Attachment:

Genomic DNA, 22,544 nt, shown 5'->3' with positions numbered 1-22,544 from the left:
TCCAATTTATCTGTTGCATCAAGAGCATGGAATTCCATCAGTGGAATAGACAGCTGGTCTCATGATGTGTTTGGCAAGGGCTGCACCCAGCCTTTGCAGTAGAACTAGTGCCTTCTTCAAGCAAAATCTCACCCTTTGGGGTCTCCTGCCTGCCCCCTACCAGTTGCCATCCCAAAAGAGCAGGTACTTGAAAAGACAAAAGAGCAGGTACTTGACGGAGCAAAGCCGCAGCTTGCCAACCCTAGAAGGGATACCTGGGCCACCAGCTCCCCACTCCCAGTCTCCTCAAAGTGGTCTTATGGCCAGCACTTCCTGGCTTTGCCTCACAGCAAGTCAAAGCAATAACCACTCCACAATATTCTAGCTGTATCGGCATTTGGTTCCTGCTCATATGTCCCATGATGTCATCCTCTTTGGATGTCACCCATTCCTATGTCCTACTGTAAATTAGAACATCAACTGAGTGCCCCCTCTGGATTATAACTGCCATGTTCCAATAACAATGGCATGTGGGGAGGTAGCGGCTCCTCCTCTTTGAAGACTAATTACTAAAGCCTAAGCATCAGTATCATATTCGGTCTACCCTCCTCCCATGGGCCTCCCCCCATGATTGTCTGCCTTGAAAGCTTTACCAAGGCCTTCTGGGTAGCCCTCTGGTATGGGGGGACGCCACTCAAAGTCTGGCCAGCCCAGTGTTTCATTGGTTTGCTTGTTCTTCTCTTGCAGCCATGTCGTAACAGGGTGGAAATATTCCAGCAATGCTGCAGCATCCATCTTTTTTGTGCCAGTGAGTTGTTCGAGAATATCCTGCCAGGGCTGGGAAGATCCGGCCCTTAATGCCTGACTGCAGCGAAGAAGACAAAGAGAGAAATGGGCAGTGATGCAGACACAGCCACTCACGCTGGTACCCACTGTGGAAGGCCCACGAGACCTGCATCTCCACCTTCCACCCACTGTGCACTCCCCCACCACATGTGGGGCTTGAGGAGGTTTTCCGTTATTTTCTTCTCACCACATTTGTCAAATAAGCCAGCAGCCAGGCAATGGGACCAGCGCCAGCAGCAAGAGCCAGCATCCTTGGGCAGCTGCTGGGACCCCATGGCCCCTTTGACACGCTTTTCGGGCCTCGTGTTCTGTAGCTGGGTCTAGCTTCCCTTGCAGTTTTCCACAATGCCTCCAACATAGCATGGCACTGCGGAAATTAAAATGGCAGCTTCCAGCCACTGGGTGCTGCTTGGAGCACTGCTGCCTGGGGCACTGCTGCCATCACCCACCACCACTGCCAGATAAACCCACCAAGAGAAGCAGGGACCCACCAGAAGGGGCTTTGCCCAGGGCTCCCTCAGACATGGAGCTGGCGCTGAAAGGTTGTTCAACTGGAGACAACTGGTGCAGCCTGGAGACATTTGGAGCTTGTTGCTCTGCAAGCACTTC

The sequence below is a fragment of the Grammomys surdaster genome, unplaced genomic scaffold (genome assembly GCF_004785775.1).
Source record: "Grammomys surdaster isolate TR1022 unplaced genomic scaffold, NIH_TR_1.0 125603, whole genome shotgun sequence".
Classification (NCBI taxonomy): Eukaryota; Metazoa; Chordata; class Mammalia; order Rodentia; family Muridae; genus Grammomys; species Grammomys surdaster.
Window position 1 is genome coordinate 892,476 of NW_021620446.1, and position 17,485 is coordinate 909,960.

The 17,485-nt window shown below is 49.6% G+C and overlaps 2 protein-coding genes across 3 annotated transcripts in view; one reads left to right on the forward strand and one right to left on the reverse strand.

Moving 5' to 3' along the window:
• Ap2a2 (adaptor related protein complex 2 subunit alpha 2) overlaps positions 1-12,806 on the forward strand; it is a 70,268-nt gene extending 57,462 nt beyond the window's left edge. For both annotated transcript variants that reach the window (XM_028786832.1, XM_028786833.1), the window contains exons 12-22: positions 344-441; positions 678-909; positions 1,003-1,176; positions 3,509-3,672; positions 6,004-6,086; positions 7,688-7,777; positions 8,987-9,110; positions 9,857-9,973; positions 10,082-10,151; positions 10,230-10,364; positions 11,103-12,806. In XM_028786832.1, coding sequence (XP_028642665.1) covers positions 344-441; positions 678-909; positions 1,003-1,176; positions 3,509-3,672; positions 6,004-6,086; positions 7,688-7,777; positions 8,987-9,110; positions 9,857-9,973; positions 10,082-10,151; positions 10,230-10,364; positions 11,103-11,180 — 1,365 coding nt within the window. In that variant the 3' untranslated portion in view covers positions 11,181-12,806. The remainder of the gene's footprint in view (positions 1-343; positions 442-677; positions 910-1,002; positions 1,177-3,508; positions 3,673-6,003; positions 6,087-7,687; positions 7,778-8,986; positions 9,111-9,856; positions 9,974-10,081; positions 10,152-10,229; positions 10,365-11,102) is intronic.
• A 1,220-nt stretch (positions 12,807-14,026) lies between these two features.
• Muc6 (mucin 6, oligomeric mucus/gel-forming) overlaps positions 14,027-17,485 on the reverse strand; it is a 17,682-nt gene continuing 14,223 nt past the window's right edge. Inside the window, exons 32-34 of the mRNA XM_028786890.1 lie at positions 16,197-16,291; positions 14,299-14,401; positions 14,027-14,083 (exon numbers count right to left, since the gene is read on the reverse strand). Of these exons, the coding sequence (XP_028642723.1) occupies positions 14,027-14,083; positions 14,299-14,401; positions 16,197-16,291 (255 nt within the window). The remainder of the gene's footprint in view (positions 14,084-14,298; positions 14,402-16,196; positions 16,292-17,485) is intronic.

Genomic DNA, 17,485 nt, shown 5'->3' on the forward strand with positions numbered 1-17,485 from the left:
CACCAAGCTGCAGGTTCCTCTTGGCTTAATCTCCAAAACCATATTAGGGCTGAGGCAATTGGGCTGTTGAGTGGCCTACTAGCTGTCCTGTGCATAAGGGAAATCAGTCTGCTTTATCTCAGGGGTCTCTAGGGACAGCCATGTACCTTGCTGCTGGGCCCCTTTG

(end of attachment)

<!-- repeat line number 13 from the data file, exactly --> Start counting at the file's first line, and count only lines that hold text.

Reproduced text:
CACCAAGCTGCAGGTTCCTCTTGGCTTAATCTCCAAAACCATATTAGGGCTGAGGCAATTGGGCTGTTGAGTGGCCTACTAGCTGTCCTGTGCATAAGGGAAATCAGTCTGCTTTATCTCAGGGGTCTCTAGGGACAGCCATGTACCTTGCTGCTGGGCCCCTTTG